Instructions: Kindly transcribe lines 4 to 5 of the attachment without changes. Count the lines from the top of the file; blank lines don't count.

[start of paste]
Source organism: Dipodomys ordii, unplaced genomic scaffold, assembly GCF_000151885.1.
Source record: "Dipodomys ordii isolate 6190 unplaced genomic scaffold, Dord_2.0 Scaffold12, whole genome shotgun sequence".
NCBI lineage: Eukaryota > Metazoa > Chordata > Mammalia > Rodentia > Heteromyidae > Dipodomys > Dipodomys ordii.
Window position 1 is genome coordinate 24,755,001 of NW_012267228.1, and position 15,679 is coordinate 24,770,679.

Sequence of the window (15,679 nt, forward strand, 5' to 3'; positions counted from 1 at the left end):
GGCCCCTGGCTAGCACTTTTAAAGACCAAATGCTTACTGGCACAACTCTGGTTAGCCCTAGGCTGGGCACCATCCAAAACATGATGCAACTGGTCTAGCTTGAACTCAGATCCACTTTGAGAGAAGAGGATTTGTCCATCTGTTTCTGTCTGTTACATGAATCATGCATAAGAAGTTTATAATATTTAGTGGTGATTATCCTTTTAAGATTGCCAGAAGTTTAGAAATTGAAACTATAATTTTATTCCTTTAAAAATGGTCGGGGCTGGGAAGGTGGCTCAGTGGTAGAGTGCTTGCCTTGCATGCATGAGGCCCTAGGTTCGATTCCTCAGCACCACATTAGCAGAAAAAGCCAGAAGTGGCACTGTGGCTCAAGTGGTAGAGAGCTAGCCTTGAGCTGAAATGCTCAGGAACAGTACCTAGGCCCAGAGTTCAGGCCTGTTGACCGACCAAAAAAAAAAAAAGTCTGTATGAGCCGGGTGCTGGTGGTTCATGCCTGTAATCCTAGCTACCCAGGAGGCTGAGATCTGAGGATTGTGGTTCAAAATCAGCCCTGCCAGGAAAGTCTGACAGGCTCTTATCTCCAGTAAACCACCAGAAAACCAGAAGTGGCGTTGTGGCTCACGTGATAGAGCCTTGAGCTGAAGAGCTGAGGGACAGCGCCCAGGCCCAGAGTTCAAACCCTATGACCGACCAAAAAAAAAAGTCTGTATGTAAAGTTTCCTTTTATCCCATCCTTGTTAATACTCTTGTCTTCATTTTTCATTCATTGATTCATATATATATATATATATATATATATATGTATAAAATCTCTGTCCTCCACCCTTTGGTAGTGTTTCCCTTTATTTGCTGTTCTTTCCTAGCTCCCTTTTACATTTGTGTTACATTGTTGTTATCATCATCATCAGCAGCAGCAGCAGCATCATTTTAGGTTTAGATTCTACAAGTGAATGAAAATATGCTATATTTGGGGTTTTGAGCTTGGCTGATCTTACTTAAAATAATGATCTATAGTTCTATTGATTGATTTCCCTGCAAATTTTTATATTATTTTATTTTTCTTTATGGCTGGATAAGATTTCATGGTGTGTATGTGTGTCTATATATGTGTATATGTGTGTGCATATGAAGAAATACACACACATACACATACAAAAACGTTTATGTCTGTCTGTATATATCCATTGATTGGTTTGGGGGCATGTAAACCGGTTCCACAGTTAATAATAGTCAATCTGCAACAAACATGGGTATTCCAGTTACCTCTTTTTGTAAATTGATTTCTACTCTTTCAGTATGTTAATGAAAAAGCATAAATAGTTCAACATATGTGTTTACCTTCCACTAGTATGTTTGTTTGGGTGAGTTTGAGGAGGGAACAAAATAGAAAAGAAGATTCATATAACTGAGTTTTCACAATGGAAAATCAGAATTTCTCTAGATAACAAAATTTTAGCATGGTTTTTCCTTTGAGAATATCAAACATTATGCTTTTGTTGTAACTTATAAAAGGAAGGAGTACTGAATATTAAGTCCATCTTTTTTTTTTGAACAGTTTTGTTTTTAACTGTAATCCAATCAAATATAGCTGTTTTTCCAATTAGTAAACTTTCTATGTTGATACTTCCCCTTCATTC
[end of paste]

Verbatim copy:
Window position 1 is genome coordinate 24,755,001 of NW_012267228.1, and position 15,679 is coordinate 24,770,679.

Sequence of the window (15,679 nt, forward strand, 5' to 3'; positions counted from 1 at the left end):